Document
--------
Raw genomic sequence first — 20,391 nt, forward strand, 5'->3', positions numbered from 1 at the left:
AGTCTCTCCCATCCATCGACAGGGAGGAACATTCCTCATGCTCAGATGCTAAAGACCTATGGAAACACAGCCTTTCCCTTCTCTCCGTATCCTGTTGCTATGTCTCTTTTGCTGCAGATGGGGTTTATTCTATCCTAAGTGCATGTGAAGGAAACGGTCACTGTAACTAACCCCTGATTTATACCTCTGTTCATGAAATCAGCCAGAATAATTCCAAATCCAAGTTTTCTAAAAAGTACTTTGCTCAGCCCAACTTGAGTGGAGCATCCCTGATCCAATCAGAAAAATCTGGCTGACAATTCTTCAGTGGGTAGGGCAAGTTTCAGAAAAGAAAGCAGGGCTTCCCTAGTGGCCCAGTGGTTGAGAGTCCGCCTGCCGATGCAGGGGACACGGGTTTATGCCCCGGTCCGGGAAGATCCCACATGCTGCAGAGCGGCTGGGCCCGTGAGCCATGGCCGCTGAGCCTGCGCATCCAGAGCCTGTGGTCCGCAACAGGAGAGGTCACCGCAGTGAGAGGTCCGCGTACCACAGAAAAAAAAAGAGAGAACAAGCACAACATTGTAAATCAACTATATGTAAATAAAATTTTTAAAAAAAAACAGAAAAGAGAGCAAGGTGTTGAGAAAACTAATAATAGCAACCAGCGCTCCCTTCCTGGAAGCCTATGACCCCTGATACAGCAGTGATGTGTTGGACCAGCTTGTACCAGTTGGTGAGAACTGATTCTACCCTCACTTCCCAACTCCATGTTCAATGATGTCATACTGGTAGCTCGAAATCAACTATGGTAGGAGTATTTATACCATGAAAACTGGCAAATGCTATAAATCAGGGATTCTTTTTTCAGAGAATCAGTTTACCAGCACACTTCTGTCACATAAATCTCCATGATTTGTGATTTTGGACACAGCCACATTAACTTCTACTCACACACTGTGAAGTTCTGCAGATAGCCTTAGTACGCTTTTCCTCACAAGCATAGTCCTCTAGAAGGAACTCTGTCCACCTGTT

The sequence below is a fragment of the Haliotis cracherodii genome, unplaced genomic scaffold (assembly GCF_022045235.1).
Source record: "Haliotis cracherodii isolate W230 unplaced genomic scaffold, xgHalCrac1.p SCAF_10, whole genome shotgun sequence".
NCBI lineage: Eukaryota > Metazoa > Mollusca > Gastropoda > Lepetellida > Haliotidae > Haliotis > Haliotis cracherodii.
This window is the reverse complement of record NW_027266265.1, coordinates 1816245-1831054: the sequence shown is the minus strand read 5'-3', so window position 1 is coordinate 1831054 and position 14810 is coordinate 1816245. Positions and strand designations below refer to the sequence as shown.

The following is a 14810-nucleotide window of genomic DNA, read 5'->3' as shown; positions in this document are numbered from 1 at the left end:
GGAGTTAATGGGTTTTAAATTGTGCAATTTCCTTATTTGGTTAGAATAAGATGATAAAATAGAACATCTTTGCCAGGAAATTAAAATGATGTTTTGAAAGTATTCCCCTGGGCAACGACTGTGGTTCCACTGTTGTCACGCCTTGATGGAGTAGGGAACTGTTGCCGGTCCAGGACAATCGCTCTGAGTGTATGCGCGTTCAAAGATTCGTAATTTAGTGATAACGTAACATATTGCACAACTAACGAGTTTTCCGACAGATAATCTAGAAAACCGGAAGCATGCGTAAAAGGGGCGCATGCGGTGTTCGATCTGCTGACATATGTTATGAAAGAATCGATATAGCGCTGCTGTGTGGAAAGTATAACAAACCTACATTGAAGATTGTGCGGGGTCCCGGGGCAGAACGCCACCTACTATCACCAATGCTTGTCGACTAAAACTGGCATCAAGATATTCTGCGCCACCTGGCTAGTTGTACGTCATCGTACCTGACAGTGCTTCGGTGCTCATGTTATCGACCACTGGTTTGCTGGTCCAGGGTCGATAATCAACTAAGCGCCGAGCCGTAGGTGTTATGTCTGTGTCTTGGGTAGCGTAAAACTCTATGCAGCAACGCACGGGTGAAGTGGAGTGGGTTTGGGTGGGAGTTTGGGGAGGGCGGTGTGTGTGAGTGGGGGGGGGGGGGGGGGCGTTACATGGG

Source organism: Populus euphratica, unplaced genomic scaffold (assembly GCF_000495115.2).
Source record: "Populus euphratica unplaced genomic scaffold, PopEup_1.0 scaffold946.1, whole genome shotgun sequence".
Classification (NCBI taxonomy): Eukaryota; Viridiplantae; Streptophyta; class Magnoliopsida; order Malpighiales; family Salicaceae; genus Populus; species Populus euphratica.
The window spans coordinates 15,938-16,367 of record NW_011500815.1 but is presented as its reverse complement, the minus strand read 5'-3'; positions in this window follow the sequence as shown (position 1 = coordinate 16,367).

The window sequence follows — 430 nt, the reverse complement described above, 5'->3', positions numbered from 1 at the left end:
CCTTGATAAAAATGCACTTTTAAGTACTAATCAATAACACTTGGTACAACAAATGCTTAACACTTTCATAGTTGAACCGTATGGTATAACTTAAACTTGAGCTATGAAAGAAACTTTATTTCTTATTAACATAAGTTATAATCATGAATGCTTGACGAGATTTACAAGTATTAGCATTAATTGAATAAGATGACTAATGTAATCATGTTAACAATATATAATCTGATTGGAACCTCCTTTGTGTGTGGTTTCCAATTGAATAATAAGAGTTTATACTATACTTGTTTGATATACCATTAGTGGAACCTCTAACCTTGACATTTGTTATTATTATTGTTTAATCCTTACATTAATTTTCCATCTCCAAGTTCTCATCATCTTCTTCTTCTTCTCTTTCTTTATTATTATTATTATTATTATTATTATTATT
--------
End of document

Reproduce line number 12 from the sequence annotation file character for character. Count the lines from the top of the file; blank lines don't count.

The window spans coordinates 15,938-16,367 of record NW_011500815.1 but is presented as its reverse complement, the minus strand read 5'-3'; positions in this window follow the sequence as shown (position 1 = coordinate 16,367).